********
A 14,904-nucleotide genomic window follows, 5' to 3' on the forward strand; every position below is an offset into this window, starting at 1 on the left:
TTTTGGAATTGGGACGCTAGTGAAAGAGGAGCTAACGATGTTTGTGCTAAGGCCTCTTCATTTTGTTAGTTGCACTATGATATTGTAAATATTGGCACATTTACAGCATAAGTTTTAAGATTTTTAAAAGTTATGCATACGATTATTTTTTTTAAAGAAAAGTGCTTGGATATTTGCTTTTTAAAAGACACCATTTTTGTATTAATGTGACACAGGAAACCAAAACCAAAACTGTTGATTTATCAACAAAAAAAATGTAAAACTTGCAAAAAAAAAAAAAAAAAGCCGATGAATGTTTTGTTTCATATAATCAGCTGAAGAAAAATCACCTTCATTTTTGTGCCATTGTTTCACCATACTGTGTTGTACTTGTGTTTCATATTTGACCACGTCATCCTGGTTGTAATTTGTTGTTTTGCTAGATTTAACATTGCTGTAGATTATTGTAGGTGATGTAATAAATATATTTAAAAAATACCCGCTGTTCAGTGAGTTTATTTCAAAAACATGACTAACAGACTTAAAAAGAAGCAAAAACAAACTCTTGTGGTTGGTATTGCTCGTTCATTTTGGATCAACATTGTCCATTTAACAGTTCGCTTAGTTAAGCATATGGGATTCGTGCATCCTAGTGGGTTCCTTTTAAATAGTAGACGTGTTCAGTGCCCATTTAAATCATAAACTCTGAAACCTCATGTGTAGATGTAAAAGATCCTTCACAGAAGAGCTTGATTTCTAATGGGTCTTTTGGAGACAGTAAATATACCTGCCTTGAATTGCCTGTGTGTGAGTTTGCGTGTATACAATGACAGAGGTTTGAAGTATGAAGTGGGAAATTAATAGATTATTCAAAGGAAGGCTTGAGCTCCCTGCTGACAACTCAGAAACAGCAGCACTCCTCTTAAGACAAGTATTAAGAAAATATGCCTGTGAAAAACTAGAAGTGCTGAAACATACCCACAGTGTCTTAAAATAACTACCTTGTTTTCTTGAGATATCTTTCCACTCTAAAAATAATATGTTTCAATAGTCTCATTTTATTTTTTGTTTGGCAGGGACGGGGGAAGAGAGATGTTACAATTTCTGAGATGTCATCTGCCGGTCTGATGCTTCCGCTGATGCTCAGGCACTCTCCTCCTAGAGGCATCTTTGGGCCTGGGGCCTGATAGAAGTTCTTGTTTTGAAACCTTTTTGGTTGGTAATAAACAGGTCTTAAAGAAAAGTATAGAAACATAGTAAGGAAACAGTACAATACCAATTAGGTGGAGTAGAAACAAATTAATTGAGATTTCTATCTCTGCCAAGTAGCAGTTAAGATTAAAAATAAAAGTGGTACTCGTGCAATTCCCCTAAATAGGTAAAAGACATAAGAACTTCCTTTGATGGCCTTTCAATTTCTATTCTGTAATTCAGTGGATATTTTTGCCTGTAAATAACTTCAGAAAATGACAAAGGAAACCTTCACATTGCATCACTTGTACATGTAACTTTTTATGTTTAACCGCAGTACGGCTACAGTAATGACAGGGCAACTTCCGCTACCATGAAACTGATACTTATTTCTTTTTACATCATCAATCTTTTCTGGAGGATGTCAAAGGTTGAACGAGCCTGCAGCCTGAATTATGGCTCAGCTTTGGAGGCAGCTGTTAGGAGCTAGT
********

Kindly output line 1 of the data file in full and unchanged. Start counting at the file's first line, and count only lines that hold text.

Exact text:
A 14,904-nucleotide genomic window follows, 5' to 3' on the forward strand; every position below is an offset into this window, starting at 1 on the left: